Arduino IR Temperature Sensor

Arduino IR Temperature Sensor


IR Temperature Sensor ‘guns’ are great! Aim them at an object, pull the trigger, and bam: It will output the average temperature of a focal spot. A very fast, non-contact way to measure the temperature, they are generally very inexpensive. That is, unless you want to record or graph the temperature.

Here’s a simple project that will that will let you record and graph temperatures on the cheap. It is implemented with an Arduino, two 10kohm resistors, some wire, and an inexpensive IR sensor. It is fast and accurate (you can see breathing by pointing the sensor at a human nose!). This project is based on the Adafruit project, but with a more narrow beam (better focus on smaller objects) and a simplified wiring.


I chose to go with the Beetle because it is small and inexpensive. Other, smaller Arduino systems (ex: The Adafruit Trinket) may not work, because they lack serial communication. I suppose you could use the tried and true Uno, if you felt so inclined. For the actual sensor, I chose the Melexis MLX90614ESF-ACF-000-SP. It has a narrower viewing angle (10 degrees) than what was used in the original Adafruit project. With only 10 degrees of viewing angle, you can use trigonometry (SOH CAH TOA!!!) to figure out how far away you can place your sensor and still ensure you are only measuring the temperature of the intended object.

Fritzing has neither the beetle nor the IR sensor, so you will have to suffer through my mad paint skillz to see the wiring diagram: IRTempSense.png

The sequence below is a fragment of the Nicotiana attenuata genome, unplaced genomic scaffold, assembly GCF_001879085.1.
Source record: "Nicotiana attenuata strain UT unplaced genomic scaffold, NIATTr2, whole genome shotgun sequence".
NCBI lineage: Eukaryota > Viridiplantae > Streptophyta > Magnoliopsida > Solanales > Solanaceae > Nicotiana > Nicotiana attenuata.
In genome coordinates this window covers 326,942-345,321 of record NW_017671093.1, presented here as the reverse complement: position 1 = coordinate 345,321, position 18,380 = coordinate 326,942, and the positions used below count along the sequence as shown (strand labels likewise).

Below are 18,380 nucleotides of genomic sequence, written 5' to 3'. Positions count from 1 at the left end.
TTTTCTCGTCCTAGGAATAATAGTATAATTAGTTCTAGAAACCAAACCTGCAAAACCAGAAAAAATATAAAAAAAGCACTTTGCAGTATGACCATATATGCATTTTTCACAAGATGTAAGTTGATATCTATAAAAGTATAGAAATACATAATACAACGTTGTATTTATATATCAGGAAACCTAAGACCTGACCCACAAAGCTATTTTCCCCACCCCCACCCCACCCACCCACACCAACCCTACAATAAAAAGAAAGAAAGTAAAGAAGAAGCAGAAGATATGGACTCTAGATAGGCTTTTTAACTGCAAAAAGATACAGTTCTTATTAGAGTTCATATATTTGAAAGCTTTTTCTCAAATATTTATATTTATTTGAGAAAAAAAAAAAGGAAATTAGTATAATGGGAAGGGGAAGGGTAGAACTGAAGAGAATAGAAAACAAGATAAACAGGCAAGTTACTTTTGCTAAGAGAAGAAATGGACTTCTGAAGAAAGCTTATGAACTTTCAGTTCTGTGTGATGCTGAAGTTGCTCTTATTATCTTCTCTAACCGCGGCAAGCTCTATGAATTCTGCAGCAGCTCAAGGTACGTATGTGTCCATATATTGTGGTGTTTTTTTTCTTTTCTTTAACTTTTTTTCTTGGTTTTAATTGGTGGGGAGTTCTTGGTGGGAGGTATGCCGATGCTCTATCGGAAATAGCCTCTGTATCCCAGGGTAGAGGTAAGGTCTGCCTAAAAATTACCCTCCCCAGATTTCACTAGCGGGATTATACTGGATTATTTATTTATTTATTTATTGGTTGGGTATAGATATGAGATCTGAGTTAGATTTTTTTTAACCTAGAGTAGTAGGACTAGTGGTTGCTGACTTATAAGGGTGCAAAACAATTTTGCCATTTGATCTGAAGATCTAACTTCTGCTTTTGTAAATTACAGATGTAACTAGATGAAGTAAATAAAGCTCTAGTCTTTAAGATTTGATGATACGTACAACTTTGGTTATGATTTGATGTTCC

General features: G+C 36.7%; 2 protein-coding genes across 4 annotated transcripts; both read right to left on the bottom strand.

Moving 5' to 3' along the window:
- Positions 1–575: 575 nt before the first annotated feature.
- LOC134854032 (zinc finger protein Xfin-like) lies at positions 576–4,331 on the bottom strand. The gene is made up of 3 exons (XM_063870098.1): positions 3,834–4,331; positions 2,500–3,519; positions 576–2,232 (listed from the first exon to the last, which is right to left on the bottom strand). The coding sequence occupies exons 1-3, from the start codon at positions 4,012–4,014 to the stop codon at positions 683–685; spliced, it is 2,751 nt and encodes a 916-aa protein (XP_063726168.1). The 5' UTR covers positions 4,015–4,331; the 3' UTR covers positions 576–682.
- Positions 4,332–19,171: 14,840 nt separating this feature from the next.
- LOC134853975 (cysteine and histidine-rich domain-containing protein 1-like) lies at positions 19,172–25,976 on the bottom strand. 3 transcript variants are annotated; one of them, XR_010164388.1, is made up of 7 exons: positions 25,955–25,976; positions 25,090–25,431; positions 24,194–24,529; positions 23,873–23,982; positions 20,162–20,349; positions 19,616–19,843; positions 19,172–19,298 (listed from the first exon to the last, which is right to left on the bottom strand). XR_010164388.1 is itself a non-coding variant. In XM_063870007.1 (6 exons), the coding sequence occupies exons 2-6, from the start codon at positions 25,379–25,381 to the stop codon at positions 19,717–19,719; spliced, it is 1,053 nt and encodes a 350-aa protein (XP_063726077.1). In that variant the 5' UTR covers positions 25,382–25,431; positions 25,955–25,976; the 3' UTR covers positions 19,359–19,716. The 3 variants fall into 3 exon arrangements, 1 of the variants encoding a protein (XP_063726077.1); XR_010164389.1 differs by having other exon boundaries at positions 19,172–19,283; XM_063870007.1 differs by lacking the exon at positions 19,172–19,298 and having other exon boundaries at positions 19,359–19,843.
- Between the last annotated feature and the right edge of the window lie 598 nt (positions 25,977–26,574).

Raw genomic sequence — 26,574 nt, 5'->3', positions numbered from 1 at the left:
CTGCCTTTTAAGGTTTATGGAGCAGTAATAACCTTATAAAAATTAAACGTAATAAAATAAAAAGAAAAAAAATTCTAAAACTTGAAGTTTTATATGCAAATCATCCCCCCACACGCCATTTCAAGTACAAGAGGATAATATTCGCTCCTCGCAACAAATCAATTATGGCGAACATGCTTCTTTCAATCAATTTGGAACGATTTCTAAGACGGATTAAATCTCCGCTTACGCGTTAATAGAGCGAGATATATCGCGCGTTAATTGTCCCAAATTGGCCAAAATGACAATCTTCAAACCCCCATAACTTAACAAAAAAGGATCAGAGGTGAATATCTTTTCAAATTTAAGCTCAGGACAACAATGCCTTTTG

As you can clearly see in this beautiful picture, the sensor is powered by ground and 5V from the Beetle. Data is carried through the SDA and SCL on both the Beetle and the sensor. Note that the sensor has an orientation, with a pin on the top of the sensor when it is looking at you. The purple and orange lines indicate two 10K pull-up resistors. Soldering wire on these panel mounts (as opposed to through holes) can be tricky. Put some solder down on the pad and some on the wire, then solder the two together. The two resistors can be placed in the trough-hole, soldered in, then soldered on the wire.



You could cover up the exposed electrical components with hot glue or something. It’s pretty safe at 5V, just don’t lick it, or set it on a metal table.



See that tiny pin up on top? That’s how you orient the part.


New to Arduino? Check out this project for info on how to download and run a basic Arduino code (called a sketch). Then head over to Adafruit to grab their Adafruit_MLX90614 library. Plug in your Arduino and select the correct port. The Beetle runs as an Arduino Leonardo, so be sure to set the correct board with tools >board > Arduino Leonardo in Arduino IDE. Then download this code (heads up: if the code tries to save as a .txt, just delete the .txt and save it as .ino) and hit upload. Open the serial monitor to see temperatures, or serial plotter to have it automatically plotted for you.



ONE Core acknowledgement

Please acknowledge the ONE Core facility in your publications. An appropriate wording would be:

“The Optogenetics and Neural Engineering (ONE) Core at the University of Colorado School of Medicine provided engineering support for this research. The ONE Core is part of the NeuroTechnology Center, funded in part by the School of Medicine and by the National Institute of Neurological Disorders and Stroke of the National Institutes of Health under award number P30NS048154.”